hmmm, it's been months since i've blogged about gh . partly this is due to the fact that i fell behind while i was traveling. partly because all the outrage lapsed into disinterest when i realized i couldn't bring myself to care anymore and everything that was happening was just so trite and boring. some days i still feel that way. and there are still whole storylines that i either hate or just fast forward through. but there are some good things too. in no particular order, here are my thoughts on the goings-on in port charles: 1. soras [and why re-casting roles works on soaps even if you do miss the original actors]: the new, older versions of sonny's kids are turning out to be quite enjoyable. [although hilariously, cameron whom i believe is older than molly is now younger. and because cameron is so cute, i'm kind of hoping they won't fix that. we also haven't seen spencer in ages, so he may be approaching 50.] in any case, at this point we've onl

genre debate: urban fantasy versus epic fantasy: team epic gets their say

Team Epic: Why I Love Epic Fantasy! Since it's my blog, I'll go first: Epic fantasies take you on quests that take you beyond the limits of what is real. The rules can be different, they are different, and everything just matters more. It's not just one life at stake, it's lives, it's a whole world, a whole way of being. Epic fantasies force you to use your imagination and take you on an adventure to places you never thought possible, but as different as everything feels, there are still things that are always real, no matter how you write it. Keep reading to see what a handful of Entangled TEEN authors think about epic fantasies: Erica Cameron - Island of Exiles (The Ryogan Chronicles, #1): Why do I love epic fantasy? It's a blank slate. We can erase all of our preconceived notions of society and law and even science, throwing all of that over the side of a cliff. Epic fantasy lets us push humanity well past the breaking point with ever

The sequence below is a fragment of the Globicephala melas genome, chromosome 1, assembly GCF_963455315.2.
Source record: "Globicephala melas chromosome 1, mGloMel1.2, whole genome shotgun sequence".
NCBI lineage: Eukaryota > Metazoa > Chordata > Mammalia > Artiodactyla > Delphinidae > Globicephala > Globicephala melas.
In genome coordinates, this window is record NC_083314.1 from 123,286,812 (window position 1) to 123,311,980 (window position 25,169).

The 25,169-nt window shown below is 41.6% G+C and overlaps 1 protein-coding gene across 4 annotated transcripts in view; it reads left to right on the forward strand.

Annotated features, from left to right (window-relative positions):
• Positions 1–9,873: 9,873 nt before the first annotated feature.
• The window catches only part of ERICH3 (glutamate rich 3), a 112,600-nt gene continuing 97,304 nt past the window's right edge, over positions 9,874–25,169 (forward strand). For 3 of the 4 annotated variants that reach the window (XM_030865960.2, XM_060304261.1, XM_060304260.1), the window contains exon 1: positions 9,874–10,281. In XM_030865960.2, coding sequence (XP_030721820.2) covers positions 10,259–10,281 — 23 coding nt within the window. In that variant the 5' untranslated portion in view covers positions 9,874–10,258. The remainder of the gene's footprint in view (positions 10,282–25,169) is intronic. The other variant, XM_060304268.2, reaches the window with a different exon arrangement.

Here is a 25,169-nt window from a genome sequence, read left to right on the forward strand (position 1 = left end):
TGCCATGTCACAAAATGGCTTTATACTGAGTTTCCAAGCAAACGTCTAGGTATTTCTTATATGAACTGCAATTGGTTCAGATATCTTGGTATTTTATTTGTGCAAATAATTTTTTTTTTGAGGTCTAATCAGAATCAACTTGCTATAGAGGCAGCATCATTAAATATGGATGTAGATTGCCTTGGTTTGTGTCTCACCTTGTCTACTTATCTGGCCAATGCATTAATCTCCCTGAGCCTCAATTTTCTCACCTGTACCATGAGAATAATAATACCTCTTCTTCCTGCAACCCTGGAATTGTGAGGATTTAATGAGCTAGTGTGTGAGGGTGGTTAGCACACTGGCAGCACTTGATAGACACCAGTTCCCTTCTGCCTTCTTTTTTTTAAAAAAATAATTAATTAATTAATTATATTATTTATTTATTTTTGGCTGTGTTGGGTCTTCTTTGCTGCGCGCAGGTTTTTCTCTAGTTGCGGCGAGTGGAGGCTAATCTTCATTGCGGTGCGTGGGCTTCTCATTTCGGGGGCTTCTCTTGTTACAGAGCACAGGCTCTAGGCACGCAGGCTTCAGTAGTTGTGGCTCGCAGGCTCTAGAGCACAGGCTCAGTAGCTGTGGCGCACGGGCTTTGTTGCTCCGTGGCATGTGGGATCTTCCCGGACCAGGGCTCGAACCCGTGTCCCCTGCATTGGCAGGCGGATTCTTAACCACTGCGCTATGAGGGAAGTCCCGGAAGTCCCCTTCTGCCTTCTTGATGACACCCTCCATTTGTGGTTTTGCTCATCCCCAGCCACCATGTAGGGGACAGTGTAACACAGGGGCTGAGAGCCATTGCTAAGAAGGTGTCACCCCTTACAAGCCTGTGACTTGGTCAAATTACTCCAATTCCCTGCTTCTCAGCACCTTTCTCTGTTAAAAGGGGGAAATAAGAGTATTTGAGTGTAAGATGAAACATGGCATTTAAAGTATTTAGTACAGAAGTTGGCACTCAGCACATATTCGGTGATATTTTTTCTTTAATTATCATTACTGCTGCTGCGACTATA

simply a preview of the forbidden by jodi ellen malpas

Releasing on August 8, 2017, read on for more information about The Forbidden , including an excerpt and giveaway! Synopsis What do you do when you can't control your feelings for someone? When you know you shouldn't go there? Not even in your head.  Annie has never experienced the 'spark' with a guy-the kind of instant chemistry that steals your breath and blindsides you completely. Until a night out with friends brings her face to face with the wickedly sexy and mysterious Jack. It's not just a spark that ignites between them. It's an explosion. Jack promises to consume Annie, and he fully delivers on that promise. Overwhelmed by the intensity of their one night together, Annie slips out of their hotel room. She is certain that a man who's had such a powerful impact on her and who could bend her to his will so easily, must be dangerous. But she's already in too deep. And Jack isn't only dangerous. He is forbidden.